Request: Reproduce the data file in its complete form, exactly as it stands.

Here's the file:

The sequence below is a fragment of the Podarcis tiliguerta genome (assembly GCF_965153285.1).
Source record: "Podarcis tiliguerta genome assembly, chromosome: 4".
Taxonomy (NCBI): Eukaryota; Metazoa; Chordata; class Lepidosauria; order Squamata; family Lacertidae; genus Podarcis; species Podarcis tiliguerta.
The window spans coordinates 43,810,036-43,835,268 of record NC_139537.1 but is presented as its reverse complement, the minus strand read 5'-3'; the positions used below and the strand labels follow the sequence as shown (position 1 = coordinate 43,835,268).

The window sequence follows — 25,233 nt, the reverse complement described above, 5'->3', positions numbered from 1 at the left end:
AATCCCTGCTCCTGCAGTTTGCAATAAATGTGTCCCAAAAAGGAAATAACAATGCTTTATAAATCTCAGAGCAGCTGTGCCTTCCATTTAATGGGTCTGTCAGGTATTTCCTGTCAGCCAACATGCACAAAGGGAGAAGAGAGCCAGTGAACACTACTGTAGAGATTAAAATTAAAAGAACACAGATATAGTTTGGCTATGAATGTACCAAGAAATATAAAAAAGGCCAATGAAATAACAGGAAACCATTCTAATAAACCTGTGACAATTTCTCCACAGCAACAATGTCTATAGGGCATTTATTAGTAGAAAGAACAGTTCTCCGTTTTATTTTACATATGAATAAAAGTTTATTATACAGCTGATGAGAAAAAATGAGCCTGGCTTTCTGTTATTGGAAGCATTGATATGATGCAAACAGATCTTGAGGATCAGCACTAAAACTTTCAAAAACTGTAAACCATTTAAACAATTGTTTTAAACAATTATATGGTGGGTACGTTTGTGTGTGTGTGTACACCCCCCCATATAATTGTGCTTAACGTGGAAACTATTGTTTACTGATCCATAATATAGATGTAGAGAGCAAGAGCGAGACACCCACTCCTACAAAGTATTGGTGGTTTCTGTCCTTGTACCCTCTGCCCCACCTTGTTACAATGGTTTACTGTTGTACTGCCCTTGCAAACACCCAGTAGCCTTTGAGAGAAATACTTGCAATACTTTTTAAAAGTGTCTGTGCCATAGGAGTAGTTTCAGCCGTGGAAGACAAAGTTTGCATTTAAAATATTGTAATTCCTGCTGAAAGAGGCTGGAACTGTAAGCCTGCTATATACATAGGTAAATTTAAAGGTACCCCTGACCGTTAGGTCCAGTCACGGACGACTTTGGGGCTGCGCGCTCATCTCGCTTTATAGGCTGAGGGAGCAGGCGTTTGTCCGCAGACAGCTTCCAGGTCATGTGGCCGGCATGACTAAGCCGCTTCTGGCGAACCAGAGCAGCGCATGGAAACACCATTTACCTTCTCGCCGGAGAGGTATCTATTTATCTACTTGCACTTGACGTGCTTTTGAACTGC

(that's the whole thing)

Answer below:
The sequence below is a fragment of the Podarcis tiliguerta genome (assembly GCF_965153285.1).
Source record: "Podarcis tiliguerta genome assembly, chromosome: 4".
Taxonomy (NCBI): Eukaryota; Metazoa; Chordata; class Lepidosauria; order Squamata; family Lacertidae; genus Podarcis; species Podarcis tiliguerta.
The window spans coordinates 43,810,036-43,835,268 of record NC_139537.1 but is presented as its reverse complement, the minus strand read 5'-3'; the positions used below and the strand labels follow the sequence as shown (position 1 = coordinate 43,835,268).

The window sequence follows — 25,233 nt, the reverse complement described above, 5'->3', positions numbered from 1 at the left end:
AATCCCTGCTCCTGCAGTTTGCAATAAATGTGTCCCAAAAAGGAAATAACAATGCTTTATAAATCTCAGAGCAGCTGTGCCTTCCATTTAATGGGTCTGTCAGGTATTTCCTGTCAGCCAACATGCACAAAGGGAGAAGAGAGCCAGTGAACACTACTGTAGAGATTAAAATTAAAAGAACACAGATATAGTTTGGCTATGAATGTACCAAGAAATATAAAAAAGGCCAATGAAATAACAGGAAACCATTCTAATAAACCTGTGACAATTTCTCCACAGCAACAATGTCTATAGGGCATTTATTAGTAGAAAGAACAGTTCTCCGTTTTATTTTACATATGAATAAAAGTTTATTATACAGCTGATGAGAAAAAATGAGCCTGGCTTTCTGTTATTGGAAGCATTGATATGATGCAAACAGATCTTGAGGATCAGCACTAAAACTTTCAAAAACTGTAAACCATTTAAACAATTGTTTTAAACAATTATATGGTGGGTACGTTTGTGTGTGTGTGTACACCCCCCCATATAATTGTGCTTAACGTGGAAACTATTGTTTACTGATCCATAATATAGATGTAGAGAGCAAGAGCGAGACACCCACTCCTACAAAGTATTGGTGGTTTCTGTCCTTGTACCCTCTGCCCCACCTTGTTACAATGGTTTACTGTTGTACTGCCCTTGCAAACACCCAGTAGCCTTTGAGAGAAATACTTGCAATACTTTTTAAAAGTGTCTGTGCCATAGGAGTAGTTTCAGCCGTGGAAGACAAAGTTTGCATTTAAAATATTGTAATTCCTGCTGAAAGAGGCTGGAACTGTAAGCCTGCTATATACATAGGTAAATTTAAAGGTACCCCTGACCGTTAGGTCCAGTCACGGACGACTTTGGGGCTGCGCGCTCATCTCGCTTTATAGGCTGAGGGAGCAGGCGTTTGTCCGCAGACAGCTTCCAGGTCATGTGGCCGGCATGACTAAGCCGCTTCTGGCGAACCAGAGCAGCGCATGGAAACACCATTTACCTTCTCGCCGGAGAGGTATCTATTTATCTACTTGCACTTGACGTGCTTTTGAACTGC